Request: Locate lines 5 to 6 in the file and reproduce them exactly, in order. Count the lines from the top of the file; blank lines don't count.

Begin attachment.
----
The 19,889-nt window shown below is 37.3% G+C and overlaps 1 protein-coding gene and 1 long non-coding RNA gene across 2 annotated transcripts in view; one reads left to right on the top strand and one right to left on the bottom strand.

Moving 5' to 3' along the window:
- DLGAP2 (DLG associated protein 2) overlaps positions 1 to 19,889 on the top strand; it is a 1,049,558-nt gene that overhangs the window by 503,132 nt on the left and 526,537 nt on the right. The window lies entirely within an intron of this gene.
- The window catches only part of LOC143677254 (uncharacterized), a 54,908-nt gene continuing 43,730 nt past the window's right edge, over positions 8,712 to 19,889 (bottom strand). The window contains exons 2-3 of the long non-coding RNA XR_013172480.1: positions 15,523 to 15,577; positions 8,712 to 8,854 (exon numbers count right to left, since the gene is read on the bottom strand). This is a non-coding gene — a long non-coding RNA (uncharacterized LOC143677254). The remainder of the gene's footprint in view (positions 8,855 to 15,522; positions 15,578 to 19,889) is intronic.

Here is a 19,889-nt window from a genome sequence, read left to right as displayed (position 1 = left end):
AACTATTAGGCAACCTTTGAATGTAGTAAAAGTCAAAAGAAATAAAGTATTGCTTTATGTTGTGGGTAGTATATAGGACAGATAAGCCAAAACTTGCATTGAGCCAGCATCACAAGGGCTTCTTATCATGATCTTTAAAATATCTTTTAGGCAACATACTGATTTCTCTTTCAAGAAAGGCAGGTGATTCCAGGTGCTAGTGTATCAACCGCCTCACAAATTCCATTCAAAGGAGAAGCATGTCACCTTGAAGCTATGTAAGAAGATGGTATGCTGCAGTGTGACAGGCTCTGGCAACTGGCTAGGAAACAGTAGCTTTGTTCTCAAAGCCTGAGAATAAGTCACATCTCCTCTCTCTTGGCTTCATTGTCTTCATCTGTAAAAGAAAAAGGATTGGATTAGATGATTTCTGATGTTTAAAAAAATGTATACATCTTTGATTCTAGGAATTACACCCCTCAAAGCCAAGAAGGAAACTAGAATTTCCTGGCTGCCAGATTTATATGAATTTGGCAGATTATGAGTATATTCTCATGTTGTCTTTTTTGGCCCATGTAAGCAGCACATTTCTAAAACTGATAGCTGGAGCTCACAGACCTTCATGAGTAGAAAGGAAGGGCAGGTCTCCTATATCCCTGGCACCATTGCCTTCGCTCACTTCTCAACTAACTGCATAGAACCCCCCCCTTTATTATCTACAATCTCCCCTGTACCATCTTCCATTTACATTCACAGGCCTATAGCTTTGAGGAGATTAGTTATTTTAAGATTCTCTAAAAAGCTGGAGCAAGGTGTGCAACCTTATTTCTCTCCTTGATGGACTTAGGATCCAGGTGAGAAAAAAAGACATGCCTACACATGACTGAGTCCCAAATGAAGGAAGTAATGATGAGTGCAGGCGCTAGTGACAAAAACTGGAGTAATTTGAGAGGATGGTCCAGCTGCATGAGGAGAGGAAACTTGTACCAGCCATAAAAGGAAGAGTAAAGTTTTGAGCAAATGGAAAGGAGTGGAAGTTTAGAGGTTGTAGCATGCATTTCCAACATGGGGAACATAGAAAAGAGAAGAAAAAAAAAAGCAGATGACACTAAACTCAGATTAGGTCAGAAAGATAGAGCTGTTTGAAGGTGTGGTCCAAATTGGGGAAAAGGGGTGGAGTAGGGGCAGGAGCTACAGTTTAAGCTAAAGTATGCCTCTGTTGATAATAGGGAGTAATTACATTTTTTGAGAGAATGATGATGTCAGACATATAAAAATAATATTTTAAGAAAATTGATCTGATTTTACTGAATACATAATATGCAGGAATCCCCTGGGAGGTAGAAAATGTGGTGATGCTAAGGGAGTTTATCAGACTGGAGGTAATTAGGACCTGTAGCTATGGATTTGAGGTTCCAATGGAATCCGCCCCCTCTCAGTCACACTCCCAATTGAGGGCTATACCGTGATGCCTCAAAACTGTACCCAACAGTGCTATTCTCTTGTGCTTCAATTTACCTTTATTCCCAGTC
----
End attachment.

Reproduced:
Here is a 19,889-nt window from a genome sequence, read left to right as displayed (position 1 = left end):
AACTATTAGGCAACCTTTGAATGTAGTAAAAGTCAAAAGAAATAAAGTATTGCTTTATGTTGTGGGTAGTATATAGGACAGATAAGCCAAAACTTGCATTGAGCCAGCATCACAAGGGCTTCTTATCATGATCTTTAAAATATCTTTTAGGCAACATACTGATTTCTCTTTCAAGAAAGGCAGGTGATTCCAGGTGCTAGTGTATCAACCGCCTCACAAATTCCATTCAAAGGAGAAGCATGTCACCTTGAAGCTATGTAAGAAGATGGTATGCTGCAGTGTGACAGGCTCTGGCAACTGGCTAGGAAACAGTAGCTTTGTTCTCAAAGCCTGAGAATAAGTCACATCTCCTCTCTCTTGGCTTCATTGTCTTCATCTGTAAAAGAAAAAGGATTGGATTAGATGATTTCTGATGTTTAAAAAAATGTATACATCTTTGATTCTAGGAATTACACCCCTCAAAGCCAAGAAGGAAACTAGAATTTCCTGGCTGCCAGATTTATATGAATTTGGCAGATTATGAGTATATTCTCATGTTGTCTTTTTTGGCCCATGTAAGCAGCACATTTCTAAAACTGATAGCTGGAGCTCACAGACCTTCATGAGTAGAAAGGAAGGGCAGGTCTCCTATATCCCTGGCACCATTGCCTTCGCTCACTTCTCAACTAACTGCATAGAACCCCCCCCTTTATTATCTACAATCTCCCCTGTACCATCTTCCATTTACATTCACAGGCCTATAGCTTTGAGGAGATTAGTTATTTTAAGATTCTCTAAAAAGCTGGAGCAAGGTGTGCAACCTTATTTCTCTCCTTGATGGACTTAGGATCCAGGTGAGAAAAAAAGACATGCCTACACATGACTGAGTCCCAAATGAAGGAAGTAATGATGAGTGCAGGCGCTAGTGACAAAAACTGGAGTAATTTGAGAGGATGGTCCAGCTGCATGAGGAGAGGAAACTTGTACCAGCCATAAAAGGAAGAGTAAAGTTTTGAGCAAATGGAAAGGAGTGGAAGTTTAGAGGTTGTAGCATGCATTTCCAACATGGGGAACATAGAAAAGAGAAGAAAAAAAAAAGCAGATGACACTAAACTCAGATTAGGTCAGAAAGATAGAGCTGTTTGAAGGTGTGGTCCAAATTGGGGAAAAGGGGTGGAGTAGGGGCAGGAGCTACAGTTTAAGCTAAAGTATGCCTCTGTTGATAATAGGGAGTAATTACATTTTTTGAGAGAATGATGATGTCAGACATATAAAAATAATATTTTAAGAAAATTGATCTGATTTTACTGAATACATAATATGCAGGAATCCCCTGGGAGGTAGAAAATGTGGTGATGCTAAGGGAGTTTATCAGACTGGAGGTAATTAGGACCTGTAGCTATGGATTTGAGGTTCCAATGGAATCCGCCCCCTCTCAGTCACACTCCCAATTGAGGGCTATACCGTGATGCCTCAAAACTGTACCCAACAGTGCTATTCTCTTGTGCTTCAATTTACCTTTATTCCCAGTC